A module contains manifests, which are just files with Puppet code in them. Inside the manifests are a variety of elements, but the most important ones are classes. A class is a named block of Puppet code that can be applied when it is invoked by its name. A very simple module could contain just one manifest file with one class inside it. A more complex module could contain a whole hierarchy of manifests with numerous classes and even supporting libraries. In this motd example, we'll be creating a very simple module.
Before we create our own module, let's see what's in the motd module. The main modules directory for Puppet is here. Yes, that's a pretty long path name, but the directory is so deep because it's possible to have multiple modules directories for multiple environments, such as development and production. We're only using the production environment because this is just a test VM that's not hooked up to a real production environment.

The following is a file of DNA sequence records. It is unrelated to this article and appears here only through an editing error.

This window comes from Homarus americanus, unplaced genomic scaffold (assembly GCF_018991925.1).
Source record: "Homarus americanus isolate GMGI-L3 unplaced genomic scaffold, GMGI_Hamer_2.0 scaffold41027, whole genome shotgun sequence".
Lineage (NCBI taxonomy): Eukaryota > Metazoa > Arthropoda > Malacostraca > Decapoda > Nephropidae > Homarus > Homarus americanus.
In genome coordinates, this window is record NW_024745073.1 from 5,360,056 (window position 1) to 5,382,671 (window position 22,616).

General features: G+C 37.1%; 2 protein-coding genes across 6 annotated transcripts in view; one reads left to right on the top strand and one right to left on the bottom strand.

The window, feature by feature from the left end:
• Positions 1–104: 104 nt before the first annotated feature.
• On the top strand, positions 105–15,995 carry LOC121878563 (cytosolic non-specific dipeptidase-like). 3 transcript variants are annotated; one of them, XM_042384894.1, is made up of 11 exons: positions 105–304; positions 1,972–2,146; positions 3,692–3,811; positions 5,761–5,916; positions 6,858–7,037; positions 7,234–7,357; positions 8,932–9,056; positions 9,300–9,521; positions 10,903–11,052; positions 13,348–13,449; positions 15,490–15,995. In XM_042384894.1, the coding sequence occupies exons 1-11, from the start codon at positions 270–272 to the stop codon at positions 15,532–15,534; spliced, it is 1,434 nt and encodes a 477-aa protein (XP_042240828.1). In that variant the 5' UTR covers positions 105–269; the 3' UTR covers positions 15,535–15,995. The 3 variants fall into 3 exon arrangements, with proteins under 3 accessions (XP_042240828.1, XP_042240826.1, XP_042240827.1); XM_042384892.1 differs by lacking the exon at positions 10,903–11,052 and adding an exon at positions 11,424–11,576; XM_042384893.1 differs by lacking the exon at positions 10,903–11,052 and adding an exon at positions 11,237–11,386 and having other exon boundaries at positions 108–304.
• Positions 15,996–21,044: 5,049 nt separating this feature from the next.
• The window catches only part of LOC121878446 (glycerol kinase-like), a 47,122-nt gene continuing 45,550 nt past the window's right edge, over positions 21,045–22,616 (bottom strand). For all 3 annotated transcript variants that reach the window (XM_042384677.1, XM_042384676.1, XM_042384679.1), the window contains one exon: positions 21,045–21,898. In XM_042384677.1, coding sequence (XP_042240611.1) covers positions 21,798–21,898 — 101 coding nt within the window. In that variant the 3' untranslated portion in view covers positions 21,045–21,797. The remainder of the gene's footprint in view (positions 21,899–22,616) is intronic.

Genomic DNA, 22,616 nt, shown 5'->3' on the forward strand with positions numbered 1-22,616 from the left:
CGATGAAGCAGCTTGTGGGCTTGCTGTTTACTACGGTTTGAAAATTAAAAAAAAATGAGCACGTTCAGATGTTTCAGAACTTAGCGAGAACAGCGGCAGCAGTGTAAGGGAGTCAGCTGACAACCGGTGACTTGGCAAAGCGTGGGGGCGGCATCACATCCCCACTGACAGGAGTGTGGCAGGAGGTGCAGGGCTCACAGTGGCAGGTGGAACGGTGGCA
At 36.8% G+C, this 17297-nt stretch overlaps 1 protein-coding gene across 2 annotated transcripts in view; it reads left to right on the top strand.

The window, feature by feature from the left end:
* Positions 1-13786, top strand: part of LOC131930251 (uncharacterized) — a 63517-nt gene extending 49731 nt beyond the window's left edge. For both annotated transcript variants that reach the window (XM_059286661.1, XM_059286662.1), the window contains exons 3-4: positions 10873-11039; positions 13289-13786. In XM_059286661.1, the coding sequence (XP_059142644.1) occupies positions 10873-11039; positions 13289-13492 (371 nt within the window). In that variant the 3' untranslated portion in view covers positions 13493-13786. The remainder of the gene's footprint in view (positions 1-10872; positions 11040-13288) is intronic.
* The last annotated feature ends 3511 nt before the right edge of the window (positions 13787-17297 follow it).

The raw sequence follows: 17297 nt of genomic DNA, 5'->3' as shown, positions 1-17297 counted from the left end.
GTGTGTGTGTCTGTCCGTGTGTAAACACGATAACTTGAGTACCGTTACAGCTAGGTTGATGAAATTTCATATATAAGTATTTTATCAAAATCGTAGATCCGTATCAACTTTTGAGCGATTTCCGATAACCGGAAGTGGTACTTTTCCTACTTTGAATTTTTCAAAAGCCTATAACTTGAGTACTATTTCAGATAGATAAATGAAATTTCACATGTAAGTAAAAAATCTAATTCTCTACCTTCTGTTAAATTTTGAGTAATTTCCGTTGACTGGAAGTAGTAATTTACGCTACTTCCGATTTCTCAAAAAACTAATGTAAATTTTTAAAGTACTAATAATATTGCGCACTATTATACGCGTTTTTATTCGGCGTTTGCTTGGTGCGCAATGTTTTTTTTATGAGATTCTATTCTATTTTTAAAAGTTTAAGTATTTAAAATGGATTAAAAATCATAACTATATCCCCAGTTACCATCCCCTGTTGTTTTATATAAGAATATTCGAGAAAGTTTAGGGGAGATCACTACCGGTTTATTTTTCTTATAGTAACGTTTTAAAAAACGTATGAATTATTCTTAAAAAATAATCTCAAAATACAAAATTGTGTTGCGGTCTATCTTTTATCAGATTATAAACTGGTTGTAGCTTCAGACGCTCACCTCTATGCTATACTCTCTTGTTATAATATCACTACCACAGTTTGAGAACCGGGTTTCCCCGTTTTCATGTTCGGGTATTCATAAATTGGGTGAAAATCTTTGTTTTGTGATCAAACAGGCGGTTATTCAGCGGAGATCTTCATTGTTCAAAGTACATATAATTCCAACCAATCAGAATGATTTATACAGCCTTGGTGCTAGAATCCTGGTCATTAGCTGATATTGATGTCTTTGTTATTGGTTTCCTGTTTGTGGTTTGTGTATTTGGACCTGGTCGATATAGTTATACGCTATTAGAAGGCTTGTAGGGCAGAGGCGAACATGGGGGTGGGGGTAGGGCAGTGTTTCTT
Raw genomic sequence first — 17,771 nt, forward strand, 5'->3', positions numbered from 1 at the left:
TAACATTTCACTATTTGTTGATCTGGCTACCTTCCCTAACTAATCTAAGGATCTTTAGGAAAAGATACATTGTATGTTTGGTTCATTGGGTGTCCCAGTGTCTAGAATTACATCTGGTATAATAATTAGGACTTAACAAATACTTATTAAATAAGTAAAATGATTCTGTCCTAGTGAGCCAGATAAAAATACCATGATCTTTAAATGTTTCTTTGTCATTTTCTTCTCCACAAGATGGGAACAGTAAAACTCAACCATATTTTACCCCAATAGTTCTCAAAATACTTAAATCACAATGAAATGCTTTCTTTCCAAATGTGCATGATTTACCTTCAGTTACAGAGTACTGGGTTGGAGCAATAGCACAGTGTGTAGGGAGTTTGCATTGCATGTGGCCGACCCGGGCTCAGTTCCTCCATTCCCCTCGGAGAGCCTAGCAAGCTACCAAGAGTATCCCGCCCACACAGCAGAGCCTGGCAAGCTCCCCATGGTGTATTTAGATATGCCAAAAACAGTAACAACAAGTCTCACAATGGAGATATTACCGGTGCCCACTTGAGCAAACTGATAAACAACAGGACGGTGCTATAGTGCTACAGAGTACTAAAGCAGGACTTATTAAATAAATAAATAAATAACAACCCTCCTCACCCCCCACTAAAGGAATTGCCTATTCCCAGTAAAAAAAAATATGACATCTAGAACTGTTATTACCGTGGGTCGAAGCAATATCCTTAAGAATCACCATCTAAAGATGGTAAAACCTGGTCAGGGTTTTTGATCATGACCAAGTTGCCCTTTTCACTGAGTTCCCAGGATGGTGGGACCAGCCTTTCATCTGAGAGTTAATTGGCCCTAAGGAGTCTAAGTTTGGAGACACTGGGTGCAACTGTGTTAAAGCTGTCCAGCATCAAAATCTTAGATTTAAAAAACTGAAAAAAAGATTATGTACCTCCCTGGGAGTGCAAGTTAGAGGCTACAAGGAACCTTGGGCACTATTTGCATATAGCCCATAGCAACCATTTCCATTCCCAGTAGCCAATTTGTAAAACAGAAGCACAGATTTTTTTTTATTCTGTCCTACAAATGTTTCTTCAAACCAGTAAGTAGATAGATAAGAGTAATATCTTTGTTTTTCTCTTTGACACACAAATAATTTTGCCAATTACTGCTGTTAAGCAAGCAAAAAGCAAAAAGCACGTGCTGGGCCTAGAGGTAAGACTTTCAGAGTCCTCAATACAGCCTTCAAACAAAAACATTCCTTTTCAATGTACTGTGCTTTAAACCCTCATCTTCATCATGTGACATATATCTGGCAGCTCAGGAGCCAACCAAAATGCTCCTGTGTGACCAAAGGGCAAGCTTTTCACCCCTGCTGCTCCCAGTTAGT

Have a look at what's in the motd directory with the ls -R command, so we can see all of the subdirectories too. Wow, that's a lot of files. To make it a bit easier to read, I like to use the tree command which, unfortunately, isn't installed by default on Ubuntu, but it's very easy to install, so let's do that. Now just type tree motd. That's a lot nicer, isn't it?
This is a much more complex module than we're going to create, so I won't go into a lot of detail about it. But note that the heart of the module is the manifests directory, which only contains one manifest called init.pp. By the way, all Puppet manifests have the extension pp. The biggest directories are spec and tests, which are both related to testing the module's code, rather than containing module code themselves.